White Balance calibration settings for Night mode.
Next up I did a bright room calibration using Day Mode (boost lamp). Both pre and post white balance calibration performance was very similar to Night Mode. Post DeltaE was 1.5 or below from 20 to 90IRE and a 4 at 100IRE and 2.5 at 10IRE. With gamma set to 2.2 after calibration gamma hit a 2.02 average with my target set to 2.10.
Average Gamma Pre-Calibration: 2.14
Average Gamma Post-Calibration: 2.02 (target 2.10) @ 983 Lumens
White Balance calibration settings for Day mode.
Lastly, I performed a 4k/HDR calibration using Movie mode, although what mode you are in I don’t think matters. When you send the projector an HDR signal it locks into an unnamed (presumably HDR) mode. Under the image settings both Picture Mode and Gamma are grayed out. Under Advanced tab is where you find the HDR settings. There is HDRControl (Auto/Off) and HDR Settings (Normal, Details & User).
If you choose either Normal or Details you lose the ability to adjust any picture controls (i.e. contrast, brightness, color, CMS, white balance) so I selected User. Normal HDR seems to be near identical to User while Details seems to darken the mid to bright levels of the image.
The contrast control has no effect on peak white and acts more like a gamma control so I left it on its default of 50. Brightness raises the overall white levels and you will blow out the whites if you drive it much beyond its default of 72, so I left it there.
Pre-calibration white balance average 8100k with a plus blue and minus red. DeltaE was at 10 from 60 to 100IRE. After calibration DeltaE was at or below 3 across the entire grayscale. The ETOF (gamma) tracking was fairly linear.
Vivitek advertises the HK288 as a 4k/HDR capable projector but not BT.2020 (P3) capable. Picking what 4K attributes to use (or not to use) is not something you see in flat panels displays. But with no real standards in place for the consumer projector space, manufactures are free to do whatever they want. There are some 4K projectors that only do 4 (faux) K and don’t attempt either HDR or REC.2020.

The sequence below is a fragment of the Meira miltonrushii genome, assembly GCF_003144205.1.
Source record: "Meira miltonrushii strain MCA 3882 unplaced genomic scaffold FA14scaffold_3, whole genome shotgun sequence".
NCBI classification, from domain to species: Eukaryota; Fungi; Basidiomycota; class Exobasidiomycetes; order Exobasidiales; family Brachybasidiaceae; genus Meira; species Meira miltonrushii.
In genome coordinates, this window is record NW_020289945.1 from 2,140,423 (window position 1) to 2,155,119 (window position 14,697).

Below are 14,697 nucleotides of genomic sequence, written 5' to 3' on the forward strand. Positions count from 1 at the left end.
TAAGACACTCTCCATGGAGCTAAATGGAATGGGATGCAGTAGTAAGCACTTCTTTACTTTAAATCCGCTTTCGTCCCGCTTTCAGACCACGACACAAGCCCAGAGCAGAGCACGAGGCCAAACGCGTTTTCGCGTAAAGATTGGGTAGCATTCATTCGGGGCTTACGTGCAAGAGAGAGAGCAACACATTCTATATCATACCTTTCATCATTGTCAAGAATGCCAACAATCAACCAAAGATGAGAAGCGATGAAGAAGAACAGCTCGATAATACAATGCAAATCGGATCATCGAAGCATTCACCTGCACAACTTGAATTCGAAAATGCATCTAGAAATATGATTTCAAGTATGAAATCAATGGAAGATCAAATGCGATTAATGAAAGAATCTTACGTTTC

Measurements taken at Mid-Zoom, Boost Lamp.
ETOF (gamma) Post-Calibration: Tracked fairly flat except for the low end which was slightly brighter than the target @ 974 Lumens.
HDR/Details rolled off the brightness towards the top end making for a darker whites.
White Balance calibration settings for HDR mode.
2 of the charts look off for the HDR calibration settings. They aren’t jiving with the projector settings. The RGB ones look right.
Hi Stephen, Can you be more specific, at which point I’ll pass along to our calibrator – ie which charts in particular. Are you talking about the CIE charts? When Eric calibrates, he normally explains in the accompanying text any issues, and why some things don’t come out as would be desired. Let me know, and I’ll see if we can get additional clarification. -art
Yes, Sorry for not being more clear. The table in the HDR section doesn’t match up to the projector. See the attached snip (which is from the HDR section) vs the same tables above from the Night/Day settings/sections.